it in perspective. the euro/u.s. dollar didn't move that much whatsoever. from that point of view, i don't think that we just have to look at today or the last two days of development in euro/u.s. dollar. of course, global trade is really important for the german economy. it continues to be very important. even from a private consumption point of view, we did have quite a bit of support as of late. also because of the wages. and looking at the world bank report, also looking at the asian economies in 2013, 2014, them seeing a little better picture is very good for the german economy and not to speak about the turnaround in the u.s. which seems to be stabilizing, looking this also at the housing market. so business sentiment better than expected. it is rising. the current conditions a little weaker than expected. add to that the financial analyst numbers we had as of late, also better than expected. not too bad. >> patricia, we'll see you again next hour. thank you very much for following all the latest there. >> sure. >>> now, shares in ubs have edged up in early trade after the bank announced a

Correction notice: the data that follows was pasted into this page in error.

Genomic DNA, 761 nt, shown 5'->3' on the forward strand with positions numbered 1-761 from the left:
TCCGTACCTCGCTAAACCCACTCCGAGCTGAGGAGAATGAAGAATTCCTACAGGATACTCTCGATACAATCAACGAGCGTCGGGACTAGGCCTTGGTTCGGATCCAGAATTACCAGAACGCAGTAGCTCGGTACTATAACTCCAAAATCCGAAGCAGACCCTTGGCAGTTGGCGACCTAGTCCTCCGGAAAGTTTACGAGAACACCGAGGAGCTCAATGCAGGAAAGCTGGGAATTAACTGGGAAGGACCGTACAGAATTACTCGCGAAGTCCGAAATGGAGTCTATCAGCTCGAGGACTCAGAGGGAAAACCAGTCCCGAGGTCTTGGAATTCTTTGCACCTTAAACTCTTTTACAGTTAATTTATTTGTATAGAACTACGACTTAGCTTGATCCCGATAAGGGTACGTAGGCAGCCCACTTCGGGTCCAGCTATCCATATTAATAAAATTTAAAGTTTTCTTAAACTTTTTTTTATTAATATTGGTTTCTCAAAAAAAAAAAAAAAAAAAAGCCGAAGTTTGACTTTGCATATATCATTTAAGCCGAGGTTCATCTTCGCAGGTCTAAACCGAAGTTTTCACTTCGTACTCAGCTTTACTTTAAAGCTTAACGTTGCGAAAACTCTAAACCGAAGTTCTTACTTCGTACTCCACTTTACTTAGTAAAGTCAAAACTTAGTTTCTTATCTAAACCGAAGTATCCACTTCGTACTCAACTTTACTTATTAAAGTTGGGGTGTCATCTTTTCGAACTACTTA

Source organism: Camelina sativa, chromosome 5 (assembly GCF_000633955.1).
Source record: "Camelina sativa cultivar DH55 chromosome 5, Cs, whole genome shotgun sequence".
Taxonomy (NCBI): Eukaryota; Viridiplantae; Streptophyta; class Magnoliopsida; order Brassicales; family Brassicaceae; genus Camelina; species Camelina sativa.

finds. we see falling u.s. demand, rising supply. we see miles driven. there's technology at play. probably the biggest thing that could happen to the auto industry and we can come on to that. that's only a few years out. the message from the futures market that we're get sg oil should be some $10 to $15 lower. if we were to get $10 off the oil price, it broadly equate toes about 1% gdp surprising the western world. it's that time of year where we're pending our thoughts to next year. tangible, economic prices to next year. it will be oil related, a chance, good job with raising the tax threshold in the uk. that means for the first year in five. uk link will be up, not down. and them i also think thattory thing our chancellor did a good job of was she raised taxes by 10 so companies can invest a 215 pounds, not just 200 pounds. >> that's a leverage the other governments have been trying to pull. but your point is interesting. it's not just the uk we were seeing there. and it goes back to the point you were making about oil. u.s. retail gas prices are down 16% since their peak this